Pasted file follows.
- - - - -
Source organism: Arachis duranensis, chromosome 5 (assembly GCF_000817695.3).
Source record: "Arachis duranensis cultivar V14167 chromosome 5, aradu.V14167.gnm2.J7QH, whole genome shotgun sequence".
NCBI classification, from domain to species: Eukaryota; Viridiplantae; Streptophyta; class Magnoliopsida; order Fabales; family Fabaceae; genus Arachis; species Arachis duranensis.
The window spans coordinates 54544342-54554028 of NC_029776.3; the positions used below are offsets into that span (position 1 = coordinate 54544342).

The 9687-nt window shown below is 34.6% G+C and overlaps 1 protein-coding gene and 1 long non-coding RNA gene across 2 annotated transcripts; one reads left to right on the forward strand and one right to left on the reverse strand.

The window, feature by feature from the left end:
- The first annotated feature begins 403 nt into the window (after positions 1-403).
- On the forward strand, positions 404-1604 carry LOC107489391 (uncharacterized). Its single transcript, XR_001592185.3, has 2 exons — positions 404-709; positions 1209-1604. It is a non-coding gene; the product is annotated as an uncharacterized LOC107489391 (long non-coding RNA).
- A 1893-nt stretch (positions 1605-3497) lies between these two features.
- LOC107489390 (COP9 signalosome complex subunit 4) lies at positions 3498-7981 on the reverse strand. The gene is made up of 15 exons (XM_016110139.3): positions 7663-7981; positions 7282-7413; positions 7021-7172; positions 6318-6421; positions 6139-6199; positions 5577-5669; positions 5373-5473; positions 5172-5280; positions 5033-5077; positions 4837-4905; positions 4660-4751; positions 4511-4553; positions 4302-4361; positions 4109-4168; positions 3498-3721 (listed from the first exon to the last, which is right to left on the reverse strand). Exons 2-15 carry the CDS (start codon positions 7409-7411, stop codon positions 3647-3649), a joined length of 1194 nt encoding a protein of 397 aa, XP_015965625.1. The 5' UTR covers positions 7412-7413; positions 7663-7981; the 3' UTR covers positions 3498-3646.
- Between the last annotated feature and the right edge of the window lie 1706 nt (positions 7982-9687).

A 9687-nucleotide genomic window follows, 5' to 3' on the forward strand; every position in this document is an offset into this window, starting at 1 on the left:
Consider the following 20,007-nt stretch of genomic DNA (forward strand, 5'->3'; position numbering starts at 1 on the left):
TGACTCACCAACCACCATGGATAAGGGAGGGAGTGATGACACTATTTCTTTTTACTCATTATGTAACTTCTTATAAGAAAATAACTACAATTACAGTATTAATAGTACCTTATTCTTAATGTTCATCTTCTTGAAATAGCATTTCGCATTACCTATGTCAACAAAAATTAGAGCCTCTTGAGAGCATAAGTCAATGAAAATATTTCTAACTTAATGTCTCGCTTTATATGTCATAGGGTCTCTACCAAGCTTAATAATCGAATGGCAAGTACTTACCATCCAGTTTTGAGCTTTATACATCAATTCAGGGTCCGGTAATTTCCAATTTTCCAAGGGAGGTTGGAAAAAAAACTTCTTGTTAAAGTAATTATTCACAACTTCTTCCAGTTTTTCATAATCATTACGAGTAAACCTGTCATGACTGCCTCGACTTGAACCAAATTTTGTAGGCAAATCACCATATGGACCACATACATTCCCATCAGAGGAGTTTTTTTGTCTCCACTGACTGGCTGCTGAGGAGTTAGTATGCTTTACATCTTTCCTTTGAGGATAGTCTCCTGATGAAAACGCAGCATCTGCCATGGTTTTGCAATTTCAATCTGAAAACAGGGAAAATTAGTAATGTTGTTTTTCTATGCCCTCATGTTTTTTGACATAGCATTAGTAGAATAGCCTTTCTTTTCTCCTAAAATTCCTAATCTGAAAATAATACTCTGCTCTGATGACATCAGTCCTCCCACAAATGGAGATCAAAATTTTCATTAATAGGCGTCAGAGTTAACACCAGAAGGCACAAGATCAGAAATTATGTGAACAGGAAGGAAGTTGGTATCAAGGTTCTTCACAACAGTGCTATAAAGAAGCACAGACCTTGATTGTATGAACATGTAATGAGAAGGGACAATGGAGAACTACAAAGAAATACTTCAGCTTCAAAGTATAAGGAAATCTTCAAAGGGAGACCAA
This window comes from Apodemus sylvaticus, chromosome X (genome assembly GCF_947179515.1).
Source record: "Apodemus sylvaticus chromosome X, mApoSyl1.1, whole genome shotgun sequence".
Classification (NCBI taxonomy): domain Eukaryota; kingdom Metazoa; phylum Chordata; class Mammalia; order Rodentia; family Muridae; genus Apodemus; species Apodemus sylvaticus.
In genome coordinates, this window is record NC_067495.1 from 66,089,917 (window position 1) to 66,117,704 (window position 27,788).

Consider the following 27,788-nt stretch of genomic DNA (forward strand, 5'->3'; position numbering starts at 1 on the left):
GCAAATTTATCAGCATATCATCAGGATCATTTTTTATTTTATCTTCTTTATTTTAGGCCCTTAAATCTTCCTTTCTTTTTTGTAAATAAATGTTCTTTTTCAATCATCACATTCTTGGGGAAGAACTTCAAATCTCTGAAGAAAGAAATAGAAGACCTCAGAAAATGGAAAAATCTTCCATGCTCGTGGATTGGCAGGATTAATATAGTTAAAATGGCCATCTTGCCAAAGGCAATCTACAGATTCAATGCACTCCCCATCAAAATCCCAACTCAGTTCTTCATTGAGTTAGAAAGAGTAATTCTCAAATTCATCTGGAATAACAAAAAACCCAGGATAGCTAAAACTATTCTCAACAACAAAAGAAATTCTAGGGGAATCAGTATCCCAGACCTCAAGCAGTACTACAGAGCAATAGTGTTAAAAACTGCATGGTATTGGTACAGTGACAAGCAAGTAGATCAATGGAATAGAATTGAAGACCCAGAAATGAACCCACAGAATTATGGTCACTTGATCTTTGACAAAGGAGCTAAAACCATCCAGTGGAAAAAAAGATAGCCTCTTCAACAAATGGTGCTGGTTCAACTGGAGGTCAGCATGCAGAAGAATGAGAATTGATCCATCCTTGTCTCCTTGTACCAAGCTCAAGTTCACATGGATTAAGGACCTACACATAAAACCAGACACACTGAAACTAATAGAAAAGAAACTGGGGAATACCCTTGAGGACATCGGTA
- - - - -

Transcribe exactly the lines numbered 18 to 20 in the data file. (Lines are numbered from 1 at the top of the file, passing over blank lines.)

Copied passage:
In genome coordinates, this window is record NC_067495.1 from 66,089,917 (window position 1) to 66,117,704 (window position 27,788).

Consider the following 27,788-nt stretch of genomic DNA (forward strand, 5'->3'; position numbering starts at 1 on the left):
GCAAATTTATCAGCATATCATCAGGATCATTTTTTATTTTATCTTCTTTATTTTAGGCCCTTAAATCTTCCTTTCTTTTTTGTAAATAAATGTTCTTTTTCAATCATCACATTCTTGGGGAAGAACTTCAAATCTCTGAAGAAAGAAATAGAAGACCTCAGAAAATGGAAAAATCTTCCATGCTCGTGGATTGGCAGGATTAATATAGTTAAAATGGCCATCTTGCCAAAGGCAATCTACAGATTCAATGCACTCCCCATCAAAATCCCAACTCAGTTCTTCATTGAGTTAGAAAGAGTAATTCTCAAATTCATCTGGAATAACAAAAAACCCAGGATAGCTAAAACTATTCTCAACAACAAAAGAAATTCTAGGGGAATCAGTATCCCAGACCTCAAGCAGTACTACAGAGCAATAGTGTTAAAAACTGCATGGTATTGGTACAGTGACAAGCAAGTAGATCAATGGAATAGAATTGAAGACCCAGAAATGAACCCACAGAATTATGGTCACTTGATCTTTGACAAAGGAGCTAAAACCATCCAGTGGAAAAAAAGATAGCCTCTTCAACAAATGGTGCTGGTTCAACTGGAGGTCAGCATGCAGAAGAATGAGAATTGATCCATCCTTGTCTCCTTGTACCAAGCTCAAGTTCACATGGATTAAGGACCTACACATAAAACCAGACACACTGAAACTAATAGAAAAGAAACTGGGGAATACCCTTGAGGACATCGGTA